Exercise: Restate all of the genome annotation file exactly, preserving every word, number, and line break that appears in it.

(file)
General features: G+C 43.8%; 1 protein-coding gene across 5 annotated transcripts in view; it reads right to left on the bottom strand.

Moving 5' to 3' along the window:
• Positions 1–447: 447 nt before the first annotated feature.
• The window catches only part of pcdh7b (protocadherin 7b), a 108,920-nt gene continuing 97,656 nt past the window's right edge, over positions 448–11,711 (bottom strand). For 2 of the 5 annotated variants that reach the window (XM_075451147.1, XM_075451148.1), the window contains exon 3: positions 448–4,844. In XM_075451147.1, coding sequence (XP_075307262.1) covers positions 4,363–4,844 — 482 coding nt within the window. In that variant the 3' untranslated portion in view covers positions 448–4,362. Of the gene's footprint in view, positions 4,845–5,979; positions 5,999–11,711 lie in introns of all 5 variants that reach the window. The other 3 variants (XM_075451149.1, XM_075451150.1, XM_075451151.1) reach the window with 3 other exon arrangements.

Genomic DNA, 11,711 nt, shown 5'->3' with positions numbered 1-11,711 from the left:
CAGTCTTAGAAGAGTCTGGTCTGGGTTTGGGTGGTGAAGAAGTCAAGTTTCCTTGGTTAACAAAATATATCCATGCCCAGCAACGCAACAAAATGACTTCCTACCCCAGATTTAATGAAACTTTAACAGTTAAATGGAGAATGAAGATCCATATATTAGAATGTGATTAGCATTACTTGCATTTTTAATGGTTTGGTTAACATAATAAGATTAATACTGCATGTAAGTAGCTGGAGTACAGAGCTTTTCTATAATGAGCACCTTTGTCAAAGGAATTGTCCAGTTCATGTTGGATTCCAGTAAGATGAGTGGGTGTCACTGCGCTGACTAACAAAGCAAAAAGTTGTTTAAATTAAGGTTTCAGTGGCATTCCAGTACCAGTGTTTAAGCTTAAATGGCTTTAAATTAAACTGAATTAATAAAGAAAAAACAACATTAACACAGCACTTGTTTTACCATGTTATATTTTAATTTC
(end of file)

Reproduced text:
General features: G+C 43.8%; 1 protein-coding gene across 5 annotated transcripts in view; it reads right to left on the bottom strand.

Moving 5' to 3' along the window:
• Positions 1–447: 447 nt before the first annotated feature.
• The window catches only part of pcdh7b (protocadherin 7b), a 108,920-nt gene continuing 97,656 nt past the window's right edge, over positions 448–11,711 (bottom strand). For 2 of the 5 annotated variants that reach the window (XM_075451147.1, XM_075451148.1), the window contains exon 3: positions 448–4,844. In XM_075451147.1, coding sequence (XP_075307262.1) covers positions 4,363–4,844 — 482 coding nt within the window. In that variant the 3' untranslated portion in view covers positions 448–4,362. Of the gene's footprint in view, positions 4,845–5,979; positions 5,999–11,711 lie in introns of all 5 variants that reach the window. The other 3 variants (XM_075451149.1, XM_075451150.1, XM_075451151.1) reach the window with 3 other exon arrangements.

Genomic DNA, 11,711 nt, shown 5'->3' with positions numbered 1-11,711 from the left:
CAGTCTTAGAAGAGTCTGGTCTGGGTTTGGGTGGTGAAGAAGTCAAGTTTCCTTGGTTAACAAAATATATCCATGCCCAGCAACGCAACAAAATGACTTCCTACCCCAGATTTAATGAAACTTTAACAGTTAAATGGAGAATGAAGATCCATATATTAGAATGTGATTAGCATTACTTGCATTTTTAATGGTTTGGTTAACATAATAAGATTAATACTGCATGTAAGTAGCTGGAGTACAGAGCTTTTCTATAATGAGCACCTTTGTCAAAGGAATTGTCCAGTTCATGTTGGATTCCAGTAAGATGAGTGGGTGTCACTGCGCTGACTAACAAAGCAAAAAGTTGTTTAAATTAAGGTTTCAGTGGCATTCCAGTACCAGTGTTTAAGCTTAAATGGCTTTAAATTAAACTGAATTAATAAAGAAAAAACAACATTAACACAGCACTTGTTTTACCATGTTATATTTTAATTTC